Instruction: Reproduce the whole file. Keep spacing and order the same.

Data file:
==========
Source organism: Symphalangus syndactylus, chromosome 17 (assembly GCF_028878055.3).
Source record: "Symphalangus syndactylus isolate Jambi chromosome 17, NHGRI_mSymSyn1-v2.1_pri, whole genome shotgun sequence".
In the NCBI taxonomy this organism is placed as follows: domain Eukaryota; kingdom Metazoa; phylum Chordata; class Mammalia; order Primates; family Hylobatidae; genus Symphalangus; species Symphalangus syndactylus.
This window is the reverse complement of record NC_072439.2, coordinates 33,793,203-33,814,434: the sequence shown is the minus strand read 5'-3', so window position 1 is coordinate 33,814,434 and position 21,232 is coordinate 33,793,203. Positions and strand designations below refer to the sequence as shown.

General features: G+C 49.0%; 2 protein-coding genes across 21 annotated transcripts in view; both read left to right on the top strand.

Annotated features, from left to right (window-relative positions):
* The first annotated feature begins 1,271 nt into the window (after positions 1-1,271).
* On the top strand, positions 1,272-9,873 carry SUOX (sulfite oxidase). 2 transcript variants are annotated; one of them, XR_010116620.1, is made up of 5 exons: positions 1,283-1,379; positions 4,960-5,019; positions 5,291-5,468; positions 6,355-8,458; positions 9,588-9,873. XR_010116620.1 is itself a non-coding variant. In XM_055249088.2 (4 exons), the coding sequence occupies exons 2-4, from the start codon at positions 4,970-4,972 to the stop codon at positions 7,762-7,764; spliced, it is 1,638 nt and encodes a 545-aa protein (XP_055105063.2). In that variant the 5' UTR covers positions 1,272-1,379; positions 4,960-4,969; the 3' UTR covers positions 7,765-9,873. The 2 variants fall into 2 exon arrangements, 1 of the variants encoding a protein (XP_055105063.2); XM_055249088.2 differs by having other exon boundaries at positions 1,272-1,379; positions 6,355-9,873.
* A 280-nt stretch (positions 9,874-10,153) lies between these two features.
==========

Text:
Source organism: Symphalangus syndactylus, chromosome 17 (assembly GCF_028878055.3).
Source record: "Symphalangus syndactylus isolate Jambi chromosome 17, NHGRI_mSymSyn1-v2.1_pri, whole genome shotgun sequence".
In the NCBI taxonomy this organism is placed as follows: domain Eukaryota; kingdom Metazoa; phylum Chordata; class Mammalia; order Primates; family Hylobatidae; genus Symphalangus; species Symphalangus syndactylus.
This window is the reverse complement of record NC_072439.2, coordinates 33,793,203-33,814,434: the sequence shown is the minus strand read 5'-3', so window position 1 is coordinate 33,814,434 and position 21,232 is coordinate 33,793,203. Positions and strand designations below refer to the sequence as shown.

General features: G+C 49.0%; 2 protein-coding genes across 21 annotated transcripts in view; both read left to right on the top strand.

Annotated features, from left to right (window-relative positions):
* The first annotated feature begins 1,271 nt into the window (after positions 1-1,271).
* On the top strand, positions 1,272-9,873 carry SUOX (sulfite oxidase). 2 transcript variants are annotated; one of them, XR_010116620.1, is made up of 5 exons: positions 1,283-1,379; positions 4,960-5,019; positions 5,291-5,468; positions 6,355-8,458; positions 9,588-9,873. XR_010116620.1 is itself a non-coding variant. In XM_055249088.2 (4 exons), the coding sequence occupies exons 2-4, from the start codon at positions 4,970-4,972 to the stop codon at positions 7,762-7,764; spliced, it is 1,638 nt and encodes a 545-aa protein (XP_055105063.2). In that variant the 5' UTR covers positions 1,272-1,379; positions 4,960-4,969; the 3' UTR covers positions 7,765-9,873. The 2 variants fall into 2 exon arrangements, 1 of the variants encoding a protein (XP_055105063.2); XM_055249088.2 differs by having other exon boundaries at positions 1,272-1,379; positions 6,355-9,873.
* A 280-nt stretch (positions 9,874-10,153) lies between these two features.